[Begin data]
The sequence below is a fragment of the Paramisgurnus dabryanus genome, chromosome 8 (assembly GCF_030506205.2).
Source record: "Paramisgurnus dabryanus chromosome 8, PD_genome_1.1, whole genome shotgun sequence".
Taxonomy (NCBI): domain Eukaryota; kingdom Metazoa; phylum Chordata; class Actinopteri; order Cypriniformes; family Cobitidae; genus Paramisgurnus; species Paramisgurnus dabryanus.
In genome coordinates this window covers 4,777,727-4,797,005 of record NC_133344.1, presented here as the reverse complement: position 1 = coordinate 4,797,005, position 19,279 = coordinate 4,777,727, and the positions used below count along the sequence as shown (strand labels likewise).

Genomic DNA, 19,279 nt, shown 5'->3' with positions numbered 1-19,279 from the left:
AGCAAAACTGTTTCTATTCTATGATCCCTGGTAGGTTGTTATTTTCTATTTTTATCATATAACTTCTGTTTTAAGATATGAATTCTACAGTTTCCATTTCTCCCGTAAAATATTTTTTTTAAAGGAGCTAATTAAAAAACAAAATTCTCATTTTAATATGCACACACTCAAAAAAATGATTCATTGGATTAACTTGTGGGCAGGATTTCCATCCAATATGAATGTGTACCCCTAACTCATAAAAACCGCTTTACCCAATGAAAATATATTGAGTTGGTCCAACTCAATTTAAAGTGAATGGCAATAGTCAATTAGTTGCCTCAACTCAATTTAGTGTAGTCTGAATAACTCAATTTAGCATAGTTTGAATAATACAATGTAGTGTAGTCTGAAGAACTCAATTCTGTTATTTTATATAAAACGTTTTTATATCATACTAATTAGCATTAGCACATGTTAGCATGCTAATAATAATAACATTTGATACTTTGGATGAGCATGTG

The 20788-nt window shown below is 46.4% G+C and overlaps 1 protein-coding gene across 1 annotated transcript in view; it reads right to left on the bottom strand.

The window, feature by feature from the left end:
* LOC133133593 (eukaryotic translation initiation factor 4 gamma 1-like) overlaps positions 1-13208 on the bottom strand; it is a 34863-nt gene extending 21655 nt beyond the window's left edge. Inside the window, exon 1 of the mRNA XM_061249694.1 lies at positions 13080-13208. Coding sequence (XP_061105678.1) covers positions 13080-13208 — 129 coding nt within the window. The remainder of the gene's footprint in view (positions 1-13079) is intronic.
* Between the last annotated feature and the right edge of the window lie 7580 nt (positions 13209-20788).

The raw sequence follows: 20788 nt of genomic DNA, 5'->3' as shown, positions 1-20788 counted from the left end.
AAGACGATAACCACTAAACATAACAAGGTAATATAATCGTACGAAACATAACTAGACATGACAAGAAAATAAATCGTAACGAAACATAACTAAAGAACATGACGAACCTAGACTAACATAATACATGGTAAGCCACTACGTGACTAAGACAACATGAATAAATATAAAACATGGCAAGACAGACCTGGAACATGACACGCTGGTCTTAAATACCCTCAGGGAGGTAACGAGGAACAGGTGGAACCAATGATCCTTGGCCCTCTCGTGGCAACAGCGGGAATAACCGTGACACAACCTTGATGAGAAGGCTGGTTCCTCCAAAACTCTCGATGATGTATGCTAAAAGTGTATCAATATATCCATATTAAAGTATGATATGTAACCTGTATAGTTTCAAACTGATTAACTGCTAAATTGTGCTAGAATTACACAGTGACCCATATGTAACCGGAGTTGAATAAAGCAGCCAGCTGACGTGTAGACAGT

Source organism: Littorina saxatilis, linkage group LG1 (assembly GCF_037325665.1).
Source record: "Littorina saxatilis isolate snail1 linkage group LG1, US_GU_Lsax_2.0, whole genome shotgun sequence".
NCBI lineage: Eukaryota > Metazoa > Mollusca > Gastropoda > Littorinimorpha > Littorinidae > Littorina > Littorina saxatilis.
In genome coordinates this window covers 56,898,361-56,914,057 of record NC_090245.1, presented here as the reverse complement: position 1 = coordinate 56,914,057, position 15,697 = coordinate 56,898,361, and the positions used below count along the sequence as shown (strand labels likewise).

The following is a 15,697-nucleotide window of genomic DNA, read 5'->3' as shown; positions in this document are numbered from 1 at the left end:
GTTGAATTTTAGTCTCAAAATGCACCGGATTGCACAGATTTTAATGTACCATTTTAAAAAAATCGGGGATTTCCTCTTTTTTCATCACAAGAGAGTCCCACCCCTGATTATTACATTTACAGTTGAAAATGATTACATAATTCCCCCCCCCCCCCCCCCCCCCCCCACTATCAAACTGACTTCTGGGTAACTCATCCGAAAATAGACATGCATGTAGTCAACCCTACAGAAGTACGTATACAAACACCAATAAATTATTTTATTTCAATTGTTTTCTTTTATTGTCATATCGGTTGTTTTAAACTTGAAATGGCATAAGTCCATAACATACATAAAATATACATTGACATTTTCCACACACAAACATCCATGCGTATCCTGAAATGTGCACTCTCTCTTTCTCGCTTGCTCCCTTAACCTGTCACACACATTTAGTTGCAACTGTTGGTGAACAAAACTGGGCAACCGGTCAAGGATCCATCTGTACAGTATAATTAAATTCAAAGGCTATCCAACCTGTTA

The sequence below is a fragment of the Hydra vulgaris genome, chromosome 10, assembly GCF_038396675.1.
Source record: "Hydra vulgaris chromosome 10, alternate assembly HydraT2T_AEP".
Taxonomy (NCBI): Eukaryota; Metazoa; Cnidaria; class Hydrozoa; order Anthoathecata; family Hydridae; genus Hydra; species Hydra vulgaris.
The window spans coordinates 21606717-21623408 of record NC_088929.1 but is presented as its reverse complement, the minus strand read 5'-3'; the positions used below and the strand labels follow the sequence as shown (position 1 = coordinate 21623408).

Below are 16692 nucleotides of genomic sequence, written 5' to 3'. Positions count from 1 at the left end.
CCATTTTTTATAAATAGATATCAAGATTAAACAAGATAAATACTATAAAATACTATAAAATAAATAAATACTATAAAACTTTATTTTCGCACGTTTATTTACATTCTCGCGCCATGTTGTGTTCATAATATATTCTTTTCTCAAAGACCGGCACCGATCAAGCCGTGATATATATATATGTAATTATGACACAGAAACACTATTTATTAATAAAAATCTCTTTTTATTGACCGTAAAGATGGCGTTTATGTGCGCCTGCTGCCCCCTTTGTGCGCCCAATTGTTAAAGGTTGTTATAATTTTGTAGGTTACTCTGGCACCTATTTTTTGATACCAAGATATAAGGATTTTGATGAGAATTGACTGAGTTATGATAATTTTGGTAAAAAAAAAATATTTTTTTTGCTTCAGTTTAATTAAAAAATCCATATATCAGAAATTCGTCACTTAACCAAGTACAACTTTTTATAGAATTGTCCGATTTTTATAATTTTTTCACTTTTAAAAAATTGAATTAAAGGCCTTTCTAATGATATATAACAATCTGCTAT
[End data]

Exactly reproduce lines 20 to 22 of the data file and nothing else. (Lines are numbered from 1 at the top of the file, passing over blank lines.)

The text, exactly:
Source record: "Hydra vulgaris chromosome 10, alternate assembly HydraT2T_AEP".
Taxonomy (NCBI): Eukaryota; Metazoa; Cnidaria; class Hydrozoa; order Anthoathecata; family Hydridae; genus Hydra; species Hydra vulgaris.
The window spans coordinates 21606717-21623408 of record NC_088929.1 but is presented as its reverse complement, the minus strand read 5'-3'; the positions used below and the strand labels follow the sequence as shown (position 1 = coordinate 21623408).